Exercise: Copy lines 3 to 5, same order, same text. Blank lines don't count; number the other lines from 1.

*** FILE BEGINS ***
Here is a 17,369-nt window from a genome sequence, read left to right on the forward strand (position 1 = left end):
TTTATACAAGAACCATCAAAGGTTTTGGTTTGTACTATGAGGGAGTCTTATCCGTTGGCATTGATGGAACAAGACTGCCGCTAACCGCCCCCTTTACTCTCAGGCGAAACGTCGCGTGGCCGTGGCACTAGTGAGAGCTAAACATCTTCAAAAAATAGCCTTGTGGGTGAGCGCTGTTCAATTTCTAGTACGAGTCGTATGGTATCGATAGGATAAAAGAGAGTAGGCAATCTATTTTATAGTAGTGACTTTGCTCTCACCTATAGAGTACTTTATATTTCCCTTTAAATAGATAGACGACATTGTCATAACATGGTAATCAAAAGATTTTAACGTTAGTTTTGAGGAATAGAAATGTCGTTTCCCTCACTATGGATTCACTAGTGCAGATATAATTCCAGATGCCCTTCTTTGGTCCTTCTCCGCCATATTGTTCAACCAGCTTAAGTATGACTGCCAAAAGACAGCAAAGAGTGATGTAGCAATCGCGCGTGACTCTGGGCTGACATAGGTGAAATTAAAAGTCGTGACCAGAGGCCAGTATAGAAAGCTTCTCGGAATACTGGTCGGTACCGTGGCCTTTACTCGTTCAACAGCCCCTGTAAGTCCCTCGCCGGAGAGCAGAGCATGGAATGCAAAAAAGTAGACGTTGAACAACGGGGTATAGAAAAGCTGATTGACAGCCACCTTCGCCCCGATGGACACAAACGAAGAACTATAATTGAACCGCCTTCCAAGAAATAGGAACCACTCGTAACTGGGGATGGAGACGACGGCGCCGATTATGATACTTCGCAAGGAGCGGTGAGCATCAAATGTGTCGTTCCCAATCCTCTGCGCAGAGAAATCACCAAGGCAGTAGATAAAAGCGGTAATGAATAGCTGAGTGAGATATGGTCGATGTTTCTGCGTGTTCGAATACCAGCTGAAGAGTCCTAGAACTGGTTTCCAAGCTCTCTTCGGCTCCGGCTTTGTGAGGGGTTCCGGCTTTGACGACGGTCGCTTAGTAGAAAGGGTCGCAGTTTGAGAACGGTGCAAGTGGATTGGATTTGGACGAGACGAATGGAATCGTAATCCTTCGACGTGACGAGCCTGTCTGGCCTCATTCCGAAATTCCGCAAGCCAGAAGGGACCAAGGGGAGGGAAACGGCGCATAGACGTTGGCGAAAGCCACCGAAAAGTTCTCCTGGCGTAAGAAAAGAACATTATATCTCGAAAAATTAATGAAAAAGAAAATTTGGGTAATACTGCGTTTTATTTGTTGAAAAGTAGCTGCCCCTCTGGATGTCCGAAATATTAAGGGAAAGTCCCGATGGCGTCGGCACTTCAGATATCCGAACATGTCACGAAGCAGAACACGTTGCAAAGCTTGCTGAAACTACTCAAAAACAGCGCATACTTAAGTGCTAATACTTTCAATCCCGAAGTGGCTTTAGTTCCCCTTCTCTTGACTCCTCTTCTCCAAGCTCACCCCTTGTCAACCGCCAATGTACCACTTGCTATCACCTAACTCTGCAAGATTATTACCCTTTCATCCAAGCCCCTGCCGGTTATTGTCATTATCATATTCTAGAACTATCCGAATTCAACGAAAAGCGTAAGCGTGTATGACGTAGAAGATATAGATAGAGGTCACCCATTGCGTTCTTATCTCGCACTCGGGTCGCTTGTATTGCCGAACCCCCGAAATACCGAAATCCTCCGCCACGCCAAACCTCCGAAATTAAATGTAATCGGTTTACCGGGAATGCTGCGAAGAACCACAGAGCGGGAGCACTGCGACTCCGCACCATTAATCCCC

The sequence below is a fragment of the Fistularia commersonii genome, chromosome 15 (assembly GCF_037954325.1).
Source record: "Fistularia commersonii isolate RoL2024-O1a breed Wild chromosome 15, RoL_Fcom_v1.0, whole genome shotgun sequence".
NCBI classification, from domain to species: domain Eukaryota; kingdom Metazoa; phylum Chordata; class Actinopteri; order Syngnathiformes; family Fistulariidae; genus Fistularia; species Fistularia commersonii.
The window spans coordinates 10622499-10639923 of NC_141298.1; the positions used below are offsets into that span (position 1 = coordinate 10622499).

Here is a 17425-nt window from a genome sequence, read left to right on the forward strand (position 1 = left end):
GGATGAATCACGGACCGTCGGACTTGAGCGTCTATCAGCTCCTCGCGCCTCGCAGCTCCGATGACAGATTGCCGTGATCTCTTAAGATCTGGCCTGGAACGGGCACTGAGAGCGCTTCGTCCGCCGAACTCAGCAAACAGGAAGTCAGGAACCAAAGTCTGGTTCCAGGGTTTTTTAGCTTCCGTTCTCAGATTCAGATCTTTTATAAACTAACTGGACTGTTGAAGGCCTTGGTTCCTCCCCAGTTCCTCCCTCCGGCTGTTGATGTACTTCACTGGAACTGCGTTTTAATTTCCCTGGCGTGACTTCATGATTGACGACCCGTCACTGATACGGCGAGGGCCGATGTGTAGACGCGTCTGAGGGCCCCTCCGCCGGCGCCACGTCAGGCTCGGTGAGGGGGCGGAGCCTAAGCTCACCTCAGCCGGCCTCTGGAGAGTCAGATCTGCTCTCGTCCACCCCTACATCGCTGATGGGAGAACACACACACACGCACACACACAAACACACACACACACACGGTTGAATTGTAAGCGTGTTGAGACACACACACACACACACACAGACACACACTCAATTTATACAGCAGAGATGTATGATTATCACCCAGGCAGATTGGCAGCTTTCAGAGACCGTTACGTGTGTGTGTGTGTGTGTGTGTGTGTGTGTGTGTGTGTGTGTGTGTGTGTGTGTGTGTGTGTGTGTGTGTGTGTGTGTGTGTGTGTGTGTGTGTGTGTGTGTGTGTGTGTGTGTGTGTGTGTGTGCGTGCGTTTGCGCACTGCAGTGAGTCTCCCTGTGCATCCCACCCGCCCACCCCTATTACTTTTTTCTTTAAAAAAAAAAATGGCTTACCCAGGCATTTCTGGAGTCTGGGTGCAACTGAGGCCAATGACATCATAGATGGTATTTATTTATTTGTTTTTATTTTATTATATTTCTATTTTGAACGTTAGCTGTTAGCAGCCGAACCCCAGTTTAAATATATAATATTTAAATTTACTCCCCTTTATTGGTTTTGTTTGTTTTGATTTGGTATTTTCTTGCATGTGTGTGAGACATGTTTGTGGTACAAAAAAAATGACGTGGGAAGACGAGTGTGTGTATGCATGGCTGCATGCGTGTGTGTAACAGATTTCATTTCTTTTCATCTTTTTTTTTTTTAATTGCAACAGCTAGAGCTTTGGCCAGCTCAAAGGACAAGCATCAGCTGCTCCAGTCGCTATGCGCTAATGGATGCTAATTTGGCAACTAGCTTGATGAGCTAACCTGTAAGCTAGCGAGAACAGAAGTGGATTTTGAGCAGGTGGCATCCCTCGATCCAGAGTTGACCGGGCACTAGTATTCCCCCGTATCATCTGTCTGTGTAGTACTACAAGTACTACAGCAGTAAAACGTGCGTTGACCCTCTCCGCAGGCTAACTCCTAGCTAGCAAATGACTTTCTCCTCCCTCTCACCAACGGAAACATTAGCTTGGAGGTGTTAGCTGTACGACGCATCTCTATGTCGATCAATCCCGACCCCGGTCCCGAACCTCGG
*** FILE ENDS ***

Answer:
The sequence below is a fragment of the Fistularia commersonii genome, chromosome 15 (assembly GCF_037954325.1).
Source record: "Fistularia commersonii isolate RoL2024-O1a breed Wild chromosome 15, RoL_Fcom_v1.0, whole genome shotgun sequence".
NCBI classification, from domain to species: domain Eukaryota; kingdom Metazoa; phylum Chordata; class Actinopteri; order Syngnathiformes; family Fistulariidae; genus Fistularia; species Fistularia commersonii.